If the White House Correspondents Association is Nerd Prom, then surely TED is Nerd Woodstock.
Once a year, thinkers and doers congregate in Vancouver to fuel the mighty TED media machine by performing their greatest hits before an audience of 2,000 or so other doers and thinkers who think they should pay $10,000 or more for the privilege, and then do.
For four days, you’re awash in big ideas and audacious (the favorite word this year that’s being, um, leaned into) goals. Not to mention caffeine. God, so much caffeine. They had caffeinated
Other things happened too:
Like Her Boss, SpaceX President Gwynne Shotwell Is Skilled at Making Sweeping Predictions Devoid of Evidence or Plausibility
On rockets that fly between New York and Shanghai in an hour, for less than the current cost of a first-class airplane ticket: “Within a decade, for sure. It’s definitely going to happen.”
Everyone Hated on Facebook, But VR Pioneer Jaron Lanier Hated the Best
“I don’t call them social networks anymore. I call them behavior-modification networks.”
Even Really Smart People Can Feel Like Forrest Gump on the Bus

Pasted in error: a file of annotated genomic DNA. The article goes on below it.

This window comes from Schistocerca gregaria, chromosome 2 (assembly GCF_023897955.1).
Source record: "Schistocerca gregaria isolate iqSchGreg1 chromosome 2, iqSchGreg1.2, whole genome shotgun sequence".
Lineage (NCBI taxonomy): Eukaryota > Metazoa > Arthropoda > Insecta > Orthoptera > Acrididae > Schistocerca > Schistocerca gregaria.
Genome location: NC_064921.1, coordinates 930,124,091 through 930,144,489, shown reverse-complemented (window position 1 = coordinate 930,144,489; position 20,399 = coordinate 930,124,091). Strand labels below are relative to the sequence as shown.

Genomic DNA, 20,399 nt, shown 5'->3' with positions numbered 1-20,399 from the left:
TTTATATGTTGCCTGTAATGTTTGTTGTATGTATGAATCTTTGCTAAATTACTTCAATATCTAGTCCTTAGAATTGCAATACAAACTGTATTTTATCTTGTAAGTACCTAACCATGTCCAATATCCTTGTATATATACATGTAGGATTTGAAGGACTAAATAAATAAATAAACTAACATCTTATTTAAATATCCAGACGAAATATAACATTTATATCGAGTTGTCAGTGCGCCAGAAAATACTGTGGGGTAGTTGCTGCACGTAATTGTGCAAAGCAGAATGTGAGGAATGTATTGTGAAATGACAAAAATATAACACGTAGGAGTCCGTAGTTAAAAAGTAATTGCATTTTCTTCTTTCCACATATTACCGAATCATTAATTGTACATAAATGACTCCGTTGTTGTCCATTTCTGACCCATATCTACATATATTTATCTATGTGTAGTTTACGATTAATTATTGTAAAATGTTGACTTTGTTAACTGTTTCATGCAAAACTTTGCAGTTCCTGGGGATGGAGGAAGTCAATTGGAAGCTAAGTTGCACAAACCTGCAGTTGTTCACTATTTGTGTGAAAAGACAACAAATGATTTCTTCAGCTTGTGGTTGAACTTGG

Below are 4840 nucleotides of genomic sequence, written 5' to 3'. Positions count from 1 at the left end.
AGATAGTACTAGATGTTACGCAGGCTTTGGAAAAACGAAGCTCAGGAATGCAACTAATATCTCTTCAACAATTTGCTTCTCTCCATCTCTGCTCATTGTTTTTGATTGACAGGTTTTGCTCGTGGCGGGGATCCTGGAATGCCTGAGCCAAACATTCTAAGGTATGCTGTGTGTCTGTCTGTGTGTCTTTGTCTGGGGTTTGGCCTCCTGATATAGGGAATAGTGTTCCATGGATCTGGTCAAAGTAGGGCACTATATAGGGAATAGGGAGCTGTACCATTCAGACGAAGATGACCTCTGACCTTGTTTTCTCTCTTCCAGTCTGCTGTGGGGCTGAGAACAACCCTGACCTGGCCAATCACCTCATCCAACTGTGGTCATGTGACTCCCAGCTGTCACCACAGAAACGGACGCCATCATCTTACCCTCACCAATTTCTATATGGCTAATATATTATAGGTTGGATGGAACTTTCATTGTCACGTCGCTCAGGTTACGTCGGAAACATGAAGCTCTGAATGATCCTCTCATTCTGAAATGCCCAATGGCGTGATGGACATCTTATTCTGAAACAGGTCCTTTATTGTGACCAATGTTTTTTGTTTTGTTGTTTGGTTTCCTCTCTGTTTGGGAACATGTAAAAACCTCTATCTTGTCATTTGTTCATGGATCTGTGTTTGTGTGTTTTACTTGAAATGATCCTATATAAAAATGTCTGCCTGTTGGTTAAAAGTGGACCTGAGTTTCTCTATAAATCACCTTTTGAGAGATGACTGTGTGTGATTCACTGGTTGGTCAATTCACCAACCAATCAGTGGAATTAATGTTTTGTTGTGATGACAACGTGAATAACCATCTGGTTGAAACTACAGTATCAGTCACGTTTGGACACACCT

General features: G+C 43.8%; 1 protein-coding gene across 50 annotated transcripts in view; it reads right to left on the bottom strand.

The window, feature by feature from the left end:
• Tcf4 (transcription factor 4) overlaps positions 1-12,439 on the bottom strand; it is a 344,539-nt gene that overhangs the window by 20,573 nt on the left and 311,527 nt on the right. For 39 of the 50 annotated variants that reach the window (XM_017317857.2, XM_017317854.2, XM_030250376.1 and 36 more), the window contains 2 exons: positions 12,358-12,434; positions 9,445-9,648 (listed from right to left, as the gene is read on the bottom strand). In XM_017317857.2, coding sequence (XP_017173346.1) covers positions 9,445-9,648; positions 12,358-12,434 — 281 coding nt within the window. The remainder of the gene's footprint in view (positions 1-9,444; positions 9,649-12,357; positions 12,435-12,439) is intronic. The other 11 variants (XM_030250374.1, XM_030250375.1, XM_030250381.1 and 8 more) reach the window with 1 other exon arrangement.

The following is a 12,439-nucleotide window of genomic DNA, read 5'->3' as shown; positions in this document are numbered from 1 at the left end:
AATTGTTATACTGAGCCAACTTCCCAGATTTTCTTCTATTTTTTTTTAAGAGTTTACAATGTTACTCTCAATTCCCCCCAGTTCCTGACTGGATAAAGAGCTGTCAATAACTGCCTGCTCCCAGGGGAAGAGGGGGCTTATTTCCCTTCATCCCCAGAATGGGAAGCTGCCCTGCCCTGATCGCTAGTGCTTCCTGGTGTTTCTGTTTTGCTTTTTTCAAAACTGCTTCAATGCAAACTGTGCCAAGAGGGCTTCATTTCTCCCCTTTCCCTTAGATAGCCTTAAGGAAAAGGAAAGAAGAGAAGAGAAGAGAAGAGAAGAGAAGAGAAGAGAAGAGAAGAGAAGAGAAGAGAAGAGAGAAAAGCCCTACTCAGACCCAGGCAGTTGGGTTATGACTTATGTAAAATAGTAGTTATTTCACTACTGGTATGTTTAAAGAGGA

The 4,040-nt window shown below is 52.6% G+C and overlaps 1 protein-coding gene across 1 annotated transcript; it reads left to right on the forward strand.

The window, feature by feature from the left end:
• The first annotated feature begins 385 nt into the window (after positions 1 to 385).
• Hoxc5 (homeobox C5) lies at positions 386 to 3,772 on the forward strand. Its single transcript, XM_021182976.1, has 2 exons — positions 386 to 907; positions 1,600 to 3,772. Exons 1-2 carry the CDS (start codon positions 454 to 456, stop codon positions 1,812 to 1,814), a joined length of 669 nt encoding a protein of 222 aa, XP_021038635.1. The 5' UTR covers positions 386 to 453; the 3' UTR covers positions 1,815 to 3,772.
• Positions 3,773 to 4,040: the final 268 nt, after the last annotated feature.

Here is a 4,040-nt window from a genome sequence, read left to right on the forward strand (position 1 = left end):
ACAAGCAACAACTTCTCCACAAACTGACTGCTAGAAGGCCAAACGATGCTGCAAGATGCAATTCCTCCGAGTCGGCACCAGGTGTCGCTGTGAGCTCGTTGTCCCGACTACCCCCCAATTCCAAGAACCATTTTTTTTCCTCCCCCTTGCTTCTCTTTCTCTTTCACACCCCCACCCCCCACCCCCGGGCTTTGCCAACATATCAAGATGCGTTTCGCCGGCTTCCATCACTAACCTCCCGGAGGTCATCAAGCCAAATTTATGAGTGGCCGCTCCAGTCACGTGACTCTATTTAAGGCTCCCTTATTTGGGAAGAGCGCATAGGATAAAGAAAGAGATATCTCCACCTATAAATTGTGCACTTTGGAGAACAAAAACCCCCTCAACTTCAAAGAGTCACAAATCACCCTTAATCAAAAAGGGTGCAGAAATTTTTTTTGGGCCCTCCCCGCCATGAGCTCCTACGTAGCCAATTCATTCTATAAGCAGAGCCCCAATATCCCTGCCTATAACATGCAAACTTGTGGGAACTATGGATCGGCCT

Attendee #1: “Is that seat taken?”
Attendee #2: “Yes.”
Attendee #1 (as he walks off): “It’s not OK to save seats, though.”
Everyone Familiar With the Blow-Up Doll In Airplane! Knows This One Is True
Following a presentation positing the feasibility of using self-flying drones to deliver commuters from home to work and back again: “We’ll have self-flying planes in common use before self-driving cars. The math is so much simpler for a plane.”
Star Wars Finally Collides With Actual Space Travel
I suited up with three other people, each of us wearing a helmet and 20-pound backpack, to stumble around inside a fully immersive, virtual-reality Star Wars adventure. Disguised as Stormtroopers, tall enough for the job or not, we blasted enemies and monsters, sought crucial intelligence for the rebellion and, in my case, tried unsuccessfully not to walk into actual-reality walls.
Shedding our gear, one of my fellow rebels announced: “I work for the European Space Agency. We have to get one of those.”
A Whole Different New Hope
Diane Wolk-Rogers, a veteran teacher at Marjory Stoneman Douglas High School, channeled her grief and rage over the murders of 17 students and staff at her school into a powerful history lesson on the origins of the Second Amendment and, a century later, the National Rifle Association.
The fact that laws and the attitudes behind them have changed so radically since those events, she said, “gives me hope that the laws could change again.”
And Finally, The Most Prominent Free Snacks to Go With Your Caffeine
Beyond Meat (a plant-based product that mimics the look and taste of beef; not half bad) and Lily Puffs, a snack food made from
Rich Jaroslovsky is vice president of SmartNews Inc.